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Slander is dramatic, theatrical and public. It is a rhetorical exercise - known as vituperatio - it is a triangular conceit involving the slanderer, the listener and the victim. However, slander is only effective if it is undetected.

Slander was a powerful weapon against women. If the Renaissance woman was accused of being a ‘whore’, or bringing dishonour to her family, her life was destroyed economically and sometimes physically. When Claudio says to Hero, ‘Thou pure impiety and impious purity.’(4.1.104), it has the potential to bring about her death. When Leonato hears the accusations against Hero, he becomes overwhelmed by shame. Shame is connected to slander and is of paramount importance in this play. In this play, shame is the deliberate effect of the slander and later Claudio has to go through his own shaming process in order to recuperate what he almost lost, Hero.

If an honourable reputation is one of the key concepts of Renaissance culture, then how is shame relevant now? The media, celebrity culture and political ambivalence have led the current age to be labeled ‘shameless’. Is that true?  The definition of shame may have changed since Shakespeare’s time, but generally students will be acquainted with one form of shame or another; we feel personal shame for all kinds of reason; we get shamed at school by our peers, by our parents, by our teachers. And collectively, countries can be shamed by the actions of their presidents. Now we have celebrity shaming, the tabloids constantly shame and greedily devour the personalities they helped to create.

Nowadays, shame is largely social; the concept of spiritual shame however, is still felt among many religions other than Christianity—including Islam—where the daughters of the family carry the burden of being the keepers of family honour.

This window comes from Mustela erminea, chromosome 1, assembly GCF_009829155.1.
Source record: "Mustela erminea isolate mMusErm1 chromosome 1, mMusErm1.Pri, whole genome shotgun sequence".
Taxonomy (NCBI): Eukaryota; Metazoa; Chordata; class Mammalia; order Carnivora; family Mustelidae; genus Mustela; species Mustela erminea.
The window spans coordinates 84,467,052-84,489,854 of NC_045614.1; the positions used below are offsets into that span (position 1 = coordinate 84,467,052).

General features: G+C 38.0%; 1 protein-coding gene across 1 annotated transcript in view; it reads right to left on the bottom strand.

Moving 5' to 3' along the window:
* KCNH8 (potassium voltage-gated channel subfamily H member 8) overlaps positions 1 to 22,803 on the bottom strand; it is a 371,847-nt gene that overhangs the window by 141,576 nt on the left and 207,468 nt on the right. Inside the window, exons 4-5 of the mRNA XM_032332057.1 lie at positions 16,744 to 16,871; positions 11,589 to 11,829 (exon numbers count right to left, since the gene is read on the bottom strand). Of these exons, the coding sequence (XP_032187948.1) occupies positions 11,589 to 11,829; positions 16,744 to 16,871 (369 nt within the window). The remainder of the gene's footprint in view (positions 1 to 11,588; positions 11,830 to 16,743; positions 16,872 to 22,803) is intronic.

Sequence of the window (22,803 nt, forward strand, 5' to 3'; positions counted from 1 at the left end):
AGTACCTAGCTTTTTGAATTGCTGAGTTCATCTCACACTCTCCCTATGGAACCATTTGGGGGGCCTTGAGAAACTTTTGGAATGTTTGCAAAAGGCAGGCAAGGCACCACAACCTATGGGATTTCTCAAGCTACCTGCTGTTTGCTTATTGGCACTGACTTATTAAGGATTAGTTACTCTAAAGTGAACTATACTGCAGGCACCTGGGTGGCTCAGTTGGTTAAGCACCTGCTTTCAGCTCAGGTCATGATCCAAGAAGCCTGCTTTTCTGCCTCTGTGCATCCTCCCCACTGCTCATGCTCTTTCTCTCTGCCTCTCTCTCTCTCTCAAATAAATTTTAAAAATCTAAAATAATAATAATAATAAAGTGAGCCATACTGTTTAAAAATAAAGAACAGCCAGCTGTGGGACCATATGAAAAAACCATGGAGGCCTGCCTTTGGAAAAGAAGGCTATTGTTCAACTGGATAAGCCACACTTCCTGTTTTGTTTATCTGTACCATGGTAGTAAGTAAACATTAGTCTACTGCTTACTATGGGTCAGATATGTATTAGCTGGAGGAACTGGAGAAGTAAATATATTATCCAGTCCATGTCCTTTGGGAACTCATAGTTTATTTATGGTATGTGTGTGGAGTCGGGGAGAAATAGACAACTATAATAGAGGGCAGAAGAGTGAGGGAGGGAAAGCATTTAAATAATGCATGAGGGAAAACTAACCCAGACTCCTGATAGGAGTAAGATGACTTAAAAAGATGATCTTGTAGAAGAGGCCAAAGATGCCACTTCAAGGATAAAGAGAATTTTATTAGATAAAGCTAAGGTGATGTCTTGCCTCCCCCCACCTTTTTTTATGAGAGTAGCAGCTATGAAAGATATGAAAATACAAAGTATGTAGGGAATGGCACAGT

When Leonato says:

Wherefore? Why, doth not every earthly thing

Cry shame upon her? Could she here deny

The story that is printed in her blood?

Do not live, Hero; do not ope thine eyes!

For did I think thou wouldst not quickly die,

Thought I thy spirits were stronger than thy shames,

Myself would on the rearward of reproaches

Strike at thy life. Grieved I, I had but one?

Chid I for that at frugal Nature’s frame?

O, one too much by thee! Why had I one? (4.1.120-129)


Leanato feels Hero’s shame is so great that if the burden of it doesn’t kill her than he will kill her to prevent it from spreading like a disease throughout his house and his name. He feels the necessity to add to her public shame to save his own face.


The public nature of Hero's shaming is part of the play's theatricality. The plan to humiliate Hero publicly creates a theatrical spectacle akin to the public shaming of women such as being dunked in ducking stools. By turning Hero's shaming into a theatrical event, Shakespeare makes us aware of the dangerous power of slander, effected with just a few items of Hero’s clothing, and fallibility of human judgment.  


(Article taken from a lecture by Dr. Farah Karim-Cooper)